A young black woman stood up in the back. “Are you saying that some of the graves out there that are missing won’t ever be found?” she asked. Claus agreed that was likely. She turned and abruptly left the room. When she returned several minutes later, her eyes were red and she held a crumpled tissue tight in her fist.
The woman’s name was Tina Childress, and she went out to the cemetery with me the next day, to show me a grave that wasn’t there. Childress’s mother, Evonne, died of cancer in 1988, when Childress was 15. The rest of the family fell apart soon afterward: Childress’ father began drinking heavily and lost the mortgage on the house. She left home and lived for a time with other families or slept in abandoned houses. In 1991, Childress and her younger sister visited the city cemetery for the first time since the funeral. They planned to buy a headstone for their mother’s grave, but couldn’t remember where it was, so they tried the cemetery office.
“They asked me where she was, but it had been so long, all I had was memories. I said, ‘Don’t y’all keep records of that?’ I thought someone might go out there with me and help me find it. They just gave us a map, and we ended up out here.” Childress looked around us at the grass and trees and strangers’ headstones. Her father is terminally ill and wants to be buried next to his wife. She has not told him that the grave is missing. The back section has improved since the old days, though the brick-red clay still shows easily the scars of earth-moving equipment, and the grass is slow to re-grow. “The landscape has really changed a lot,” she said.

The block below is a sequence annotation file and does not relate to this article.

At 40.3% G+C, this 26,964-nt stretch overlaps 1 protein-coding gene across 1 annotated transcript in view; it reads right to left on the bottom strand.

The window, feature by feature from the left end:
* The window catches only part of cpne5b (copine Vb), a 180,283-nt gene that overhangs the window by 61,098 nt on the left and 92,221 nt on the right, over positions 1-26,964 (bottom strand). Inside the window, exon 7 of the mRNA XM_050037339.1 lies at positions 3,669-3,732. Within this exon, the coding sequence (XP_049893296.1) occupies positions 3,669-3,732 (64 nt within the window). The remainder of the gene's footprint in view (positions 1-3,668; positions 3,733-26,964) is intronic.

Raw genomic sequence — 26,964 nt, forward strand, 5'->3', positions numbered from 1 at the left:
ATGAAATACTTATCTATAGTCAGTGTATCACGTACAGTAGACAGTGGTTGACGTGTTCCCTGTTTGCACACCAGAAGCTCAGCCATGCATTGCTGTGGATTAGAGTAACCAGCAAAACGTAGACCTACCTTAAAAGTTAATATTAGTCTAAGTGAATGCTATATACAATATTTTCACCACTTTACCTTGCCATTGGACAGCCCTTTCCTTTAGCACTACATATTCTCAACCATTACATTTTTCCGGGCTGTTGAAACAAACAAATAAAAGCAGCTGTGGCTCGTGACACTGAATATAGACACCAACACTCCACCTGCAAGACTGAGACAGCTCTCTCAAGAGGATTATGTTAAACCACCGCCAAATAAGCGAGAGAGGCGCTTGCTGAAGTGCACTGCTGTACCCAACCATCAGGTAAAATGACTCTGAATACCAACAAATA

For many of the plaintiffs, the cemetery suit is not the first time they have tried to take the city or other local institutions to court. Many tell of being harassed by the police, turned down for loans they qualified for, or passed over for jobs and promotions in favor of less-experienced white colleagues. Childress tried for six years to negotiate with the Lubbock Independent School District over what she believed was the mishandling of her oldest son’s learning disability. When no local attorney would represent her, she went as far as Fort Worth to find a lawyer. He settled the dispute with the district in six hours.
“It is hard to get heard here,” Childress told me. Her words were slow and careful and her voice soft. “Power and money are against you. They don’t care about you when you’re alive and they don’t care about you when you die.”